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Phocomelia Syndrome

Important
It is possible that the main title of the report Phocomelia Syndrome is not the name you expected. Please check the synonyms listing to find the alternate name(s) and disorder subdivision(s) covered by this report.

Synonyms

  • Roberts SC-Phocomelia Syndrome
  • Roberts Tetraphocomelia Syndrome
  • SC Phocomelia Syndrome
  • Pseudo-thalidomide Syndrome

Disorder Subdivisions

  • Fetal Effects of Thalidomide
  • Tetraphocomelia Syndrome

General Discussion

Phocomelia syndrome (PS) is a rare birth defect that causes severe birth defects, especially of the upper limbs. The bones of the arms, and in some cases other appendages, may be extremely shortened and even absent. The fingers of the hands may be fused. An extreme case results in the absence of the upper bones of both the arms and legs so that the hands and feet appear attached directly to the body. This is called tetraphocomelia.

This disorder, PS, may be genetically transmitted within families as an autosomal recessive trait or may be the result of spontaneous (sporadic) changes in the gene. Because the signs of the disorder so closely mimic those caused by the ingestion of thalidomide by pregnant women, the term "pseudo-thalidomide" is frequently used.

Resources

National Rehabilitation Information Center
8400 Corporate Drive
Suite 500
Landover, MD 20785
United States
Tel: (301)459-5900
Fax: (301)459-4263
Tel: (800)346-2742
TDD: (301)459-5984
Email: naricinfo@heitechservices.com
Internet: http://www.naric.com

Genetic and Rare Diseases (GARD) Information Center
PO Box 8126
Gaithersburg, MD 20898-8126
Tel: (301)251-4925
Fax: (301)251-4911
Tel: (888)205-2311
TDD: (888)205-3223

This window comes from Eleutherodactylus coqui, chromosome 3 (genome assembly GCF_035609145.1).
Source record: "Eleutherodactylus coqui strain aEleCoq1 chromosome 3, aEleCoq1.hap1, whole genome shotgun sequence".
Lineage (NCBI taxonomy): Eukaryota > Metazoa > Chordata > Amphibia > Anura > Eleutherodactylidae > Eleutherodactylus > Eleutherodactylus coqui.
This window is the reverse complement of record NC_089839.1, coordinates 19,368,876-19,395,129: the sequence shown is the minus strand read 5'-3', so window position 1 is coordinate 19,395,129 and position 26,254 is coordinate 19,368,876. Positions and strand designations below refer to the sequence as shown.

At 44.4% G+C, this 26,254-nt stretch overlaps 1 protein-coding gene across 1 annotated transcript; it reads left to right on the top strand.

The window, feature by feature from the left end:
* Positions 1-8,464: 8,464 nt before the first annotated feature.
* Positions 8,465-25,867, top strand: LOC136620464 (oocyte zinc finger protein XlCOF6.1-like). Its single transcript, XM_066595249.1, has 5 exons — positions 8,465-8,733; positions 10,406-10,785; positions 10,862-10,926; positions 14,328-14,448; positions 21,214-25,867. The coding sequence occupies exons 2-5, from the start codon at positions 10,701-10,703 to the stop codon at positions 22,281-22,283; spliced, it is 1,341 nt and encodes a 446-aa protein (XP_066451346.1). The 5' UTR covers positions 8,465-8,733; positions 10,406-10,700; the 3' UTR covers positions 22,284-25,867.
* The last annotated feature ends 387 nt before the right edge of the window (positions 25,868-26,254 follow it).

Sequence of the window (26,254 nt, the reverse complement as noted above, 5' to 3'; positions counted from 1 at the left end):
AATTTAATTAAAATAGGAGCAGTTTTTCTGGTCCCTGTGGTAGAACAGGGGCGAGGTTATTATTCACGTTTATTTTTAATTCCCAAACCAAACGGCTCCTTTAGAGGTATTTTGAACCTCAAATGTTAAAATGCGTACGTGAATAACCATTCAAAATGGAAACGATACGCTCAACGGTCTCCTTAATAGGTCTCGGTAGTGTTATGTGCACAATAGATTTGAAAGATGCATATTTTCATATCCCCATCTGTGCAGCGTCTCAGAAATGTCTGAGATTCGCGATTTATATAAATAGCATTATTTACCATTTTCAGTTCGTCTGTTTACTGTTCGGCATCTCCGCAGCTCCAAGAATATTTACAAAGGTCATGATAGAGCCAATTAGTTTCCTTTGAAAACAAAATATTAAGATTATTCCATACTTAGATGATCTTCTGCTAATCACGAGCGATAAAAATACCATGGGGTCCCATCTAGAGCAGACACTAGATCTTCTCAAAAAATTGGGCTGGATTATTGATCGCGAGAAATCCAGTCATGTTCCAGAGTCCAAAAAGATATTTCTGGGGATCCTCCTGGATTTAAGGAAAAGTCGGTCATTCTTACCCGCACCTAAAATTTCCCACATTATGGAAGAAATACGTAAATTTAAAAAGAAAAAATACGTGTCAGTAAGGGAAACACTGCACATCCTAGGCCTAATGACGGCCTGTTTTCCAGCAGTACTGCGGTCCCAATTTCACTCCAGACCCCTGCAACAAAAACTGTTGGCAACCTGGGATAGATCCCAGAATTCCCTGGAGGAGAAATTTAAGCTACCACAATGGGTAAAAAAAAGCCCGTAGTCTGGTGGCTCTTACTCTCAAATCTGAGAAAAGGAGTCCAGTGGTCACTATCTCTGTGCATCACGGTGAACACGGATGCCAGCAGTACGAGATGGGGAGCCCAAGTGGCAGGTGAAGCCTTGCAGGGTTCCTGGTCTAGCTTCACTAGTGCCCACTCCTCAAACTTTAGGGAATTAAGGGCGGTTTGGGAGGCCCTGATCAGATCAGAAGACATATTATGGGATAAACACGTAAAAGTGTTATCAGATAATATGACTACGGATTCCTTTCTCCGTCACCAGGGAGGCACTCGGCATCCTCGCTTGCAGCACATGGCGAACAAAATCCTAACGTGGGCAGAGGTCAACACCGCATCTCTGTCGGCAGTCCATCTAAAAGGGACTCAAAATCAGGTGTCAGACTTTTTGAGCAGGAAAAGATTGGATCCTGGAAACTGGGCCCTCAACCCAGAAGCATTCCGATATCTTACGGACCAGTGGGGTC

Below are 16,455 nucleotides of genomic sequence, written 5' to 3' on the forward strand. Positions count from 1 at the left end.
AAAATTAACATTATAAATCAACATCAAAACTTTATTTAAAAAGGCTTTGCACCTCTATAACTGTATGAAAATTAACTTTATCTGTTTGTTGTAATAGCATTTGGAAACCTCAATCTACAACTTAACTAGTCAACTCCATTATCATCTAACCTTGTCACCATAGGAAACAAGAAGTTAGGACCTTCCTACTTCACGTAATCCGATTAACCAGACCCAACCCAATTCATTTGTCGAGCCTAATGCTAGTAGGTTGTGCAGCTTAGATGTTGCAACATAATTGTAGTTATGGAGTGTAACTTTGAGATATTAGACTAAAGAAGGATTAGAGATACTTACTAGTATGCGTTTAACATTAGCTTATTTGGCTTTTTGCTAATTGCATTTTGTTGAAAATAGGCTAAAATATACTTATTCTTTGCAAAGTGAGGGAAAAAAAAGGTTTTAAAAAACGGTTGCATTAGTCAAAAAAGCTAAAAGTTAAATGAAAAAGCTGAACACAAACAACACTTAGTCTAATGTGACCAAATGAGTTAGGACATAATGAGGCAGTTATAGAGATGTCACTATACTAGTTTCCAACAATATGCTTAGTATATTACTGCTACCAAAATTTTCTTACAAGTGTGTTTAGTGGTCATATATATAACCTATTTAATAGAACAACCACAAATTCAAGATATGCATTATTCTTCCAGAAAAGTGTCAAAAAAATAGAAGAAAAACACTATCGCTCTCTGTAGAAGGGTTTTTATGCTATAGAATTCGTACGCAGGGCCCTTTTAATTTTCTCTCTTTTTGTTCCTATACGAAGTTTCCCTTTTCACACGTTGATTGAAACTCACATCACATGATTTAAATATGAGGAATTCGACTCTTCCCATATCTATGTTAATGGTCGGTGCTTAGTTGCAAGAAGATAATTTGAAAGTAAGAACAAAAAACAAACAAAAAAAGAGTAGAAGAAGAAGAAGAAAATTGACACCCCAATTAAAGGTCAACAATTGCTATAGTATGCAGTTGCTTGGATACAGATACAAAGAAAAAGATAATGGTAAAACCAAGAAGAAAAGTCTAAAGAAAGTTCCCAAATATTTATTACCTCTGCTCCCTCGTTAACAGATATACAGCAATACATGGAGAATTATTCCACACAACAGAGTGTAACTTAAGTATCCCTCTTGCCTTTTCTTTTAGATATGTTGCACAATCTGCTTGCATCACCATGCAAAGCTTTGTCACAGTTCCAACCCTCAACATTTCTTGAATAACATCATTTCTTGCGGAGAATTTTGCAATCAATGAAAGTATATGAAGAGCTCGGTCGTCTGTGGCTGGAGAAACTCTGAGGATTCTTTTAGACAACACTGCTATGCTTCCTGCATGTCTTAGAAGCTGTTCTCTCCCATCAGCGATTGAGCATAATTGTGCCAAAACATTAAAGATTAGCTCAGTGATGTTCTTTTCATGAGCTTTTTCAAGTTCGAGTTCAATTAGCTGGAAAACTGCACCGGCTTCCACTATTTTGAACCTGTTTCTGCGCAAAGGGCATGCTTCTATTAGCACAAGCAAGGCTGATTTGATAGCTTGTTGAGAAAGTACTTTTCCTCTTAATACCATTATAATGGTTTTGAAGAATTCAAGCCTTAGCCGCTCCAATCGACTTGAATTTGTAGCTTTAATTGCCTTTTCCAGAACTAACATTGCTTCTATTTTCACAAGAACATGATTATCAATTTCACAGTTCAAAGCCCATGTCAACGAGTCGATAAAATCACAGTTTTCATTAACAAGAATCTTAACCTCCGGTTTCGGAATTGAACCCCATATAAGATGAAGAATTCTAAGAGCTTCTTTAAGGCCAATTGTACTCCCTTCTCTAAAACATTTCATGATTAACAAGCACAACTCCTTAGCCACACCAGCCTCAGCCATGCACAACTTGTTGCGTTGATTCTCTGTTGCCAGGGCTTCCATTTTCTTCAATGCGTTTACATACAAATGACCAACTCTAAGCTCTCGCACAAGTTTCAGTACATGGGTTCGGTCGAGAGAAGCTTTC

Internet: http://rarediseases.info.nih.gov/GARD/

For a Complete Report:

This is an abstract of a report from the National Organization for Rare Disorders (NORD). A copy of the complete report can be downloaded free from the NORD website for registered users. The complete report contains additional information including symptoms, causes, affected population, related disorders, standard and investigational therapies (if available), and references from medical literature. For a full-text version of this topic, go to www.rarediseases.org and click on Rare Disease Database under "Rare Disease Information".

The information provided in this report is not intended for diagnostic purposes. It is provided for informational purposes only. NORD recommends that affected individuals seek the advice or counsel of their own personal physicians.

It is possible that the title of this topic is not the name you selected. Please check the Synonyms listing to find the alternate name(s) and Disorder Subdivision(s) covered by this report

This disease entry is based upon medical information available through the date at the end of the topic. Since NORD's resources are limited, it is not possible to keep every entry in the Rare Disease Database completely current and accurate. Please check with the agencies listed in the Resources section for the most current information about this disorder.

For additional information and assistance about rare disorders, please contact the National Organization for Rare Disorders at P.O. Box 1968, Danbury, CT 06813-1968; phone (203) 744-0100; web site www.rarediseases.org or email orphan@rarediseases.org

Last Updated:  3/31/2008
Copyright  1990, 1992, 1998, 2006 National Organization for Rare Disorders, Inc.

WebMD Medical Reference from the National Organization of Rare Disorders

Last Updated: February 25, 2014
This information is not intended to replace the advice of a doctor. Healthwise disclaims any liability for the decisions you make based on this information.

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